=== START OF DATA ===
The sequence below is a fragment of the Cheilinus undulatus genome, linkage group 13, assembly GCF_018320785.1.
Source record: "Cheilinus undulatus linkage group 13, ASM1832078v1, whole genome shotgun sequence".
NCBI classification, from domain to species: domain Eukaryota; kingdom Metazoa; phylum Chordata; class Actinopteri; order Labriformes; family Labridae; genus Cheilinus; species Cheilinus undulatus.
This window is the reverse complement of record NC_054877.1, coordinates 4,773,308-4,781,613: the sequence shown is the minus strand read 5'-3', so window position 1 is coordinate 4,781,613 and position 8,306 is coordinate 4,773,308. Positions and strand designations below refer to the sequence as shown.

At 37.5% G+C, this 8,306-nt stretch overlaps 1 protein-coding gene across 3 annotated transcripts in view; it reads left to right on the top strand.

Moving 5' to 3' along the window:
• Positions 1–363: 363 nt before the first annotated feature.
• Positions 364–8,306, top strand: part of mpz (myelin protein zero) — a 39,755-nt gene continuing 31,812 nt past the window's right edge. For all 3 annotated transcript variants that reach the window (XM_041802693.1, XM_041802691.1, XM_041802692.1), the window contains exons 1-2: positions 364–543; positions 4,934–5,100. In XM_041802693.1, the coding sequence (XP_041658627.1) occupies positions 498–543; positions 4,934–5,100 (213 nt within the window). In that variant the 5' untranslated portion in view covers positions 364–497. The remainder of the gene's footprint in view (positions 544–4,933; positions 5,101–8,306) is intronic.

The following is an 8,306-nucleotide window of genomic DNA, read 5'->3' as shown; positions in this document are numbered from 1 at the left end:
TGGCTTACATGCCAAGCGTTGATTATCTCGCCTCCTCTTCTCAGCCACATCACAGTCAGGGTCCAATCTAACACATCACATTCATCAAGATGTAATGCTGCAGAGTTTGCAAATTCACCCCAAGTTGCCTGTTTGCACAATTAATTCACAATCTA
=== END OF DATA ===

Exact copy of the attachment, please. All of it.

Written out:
The sequence below is a fragment of the Cheilinus undulatus genome, linkage group 13, assembly GCF_018320785.1.
Source record: "Cheilinus undulatus linkage group 13, ASM1832078v1, whole genome shotgun sequence".
NCBI classification, from domain to species: domain Eukaryota; kingdom Metazoa; phylum Chordata; class Actinopteri; order Labriformes; family Labridae; genus Cheilinus; species Cheilinus undulatus.
This window is the reverse complement of record NC_054877.1, coordinates 4,773,308-4,781,613: the sequence shown is the minus strand read 5'-3', so window position 1 is coordinate 4,781,613 and position 8,306 is coordinate 4,773,308. Positions and strand designations below refer to the sequence as shown.

At 37.5% G+C, this 8,306-nt stretch overlaps 1 protein-coding gene across 3 annotated transcripts in view; it reads left to right on the top strand.

Moving 5' to 3' along the window:
• Positions 1–363: 363 nt before the first annotated feature.
• Positions 364–8,306, top strand: part of mpz (myelin protein zero) — a 39,755-nt gene continuing 31,812 nt past the window's right edge. For all 3 annotated transcript variants that reach the window (XM_041802693.1, XM_041802691.1, XM_041802692.1), the window contains exons 1-2: positions 364–543; positions 4,934–5,100. In XM_041802693.1, the coding sequence (XP_041658627.1) occupies positions 498–543; positions 4,934–5,100 (213 nt within the window). In that variant the 5' untranslated portion in view covers positions 364–497. The remainder of the gene's footprint in view (positions 544–4,933; positions 5,101–8,306) is intronic.

The following is an 8,306-nucleotide window of genomic DNA, read 5'->3' as shown; positions in this document are numbered from 1 at the left end:
TGGCTTACATGCCAAGCGTTGATTATCTCGCCTCCTCTTCTCAGCCACATCACAGTCAGGGTCCAATCTAACACATCACATTCATCAAGATGTAATGCTGCAGAGTTTGCAAATTCACCCCAAGTTGCCTGTTTGCACAATTAATTCACAATCTA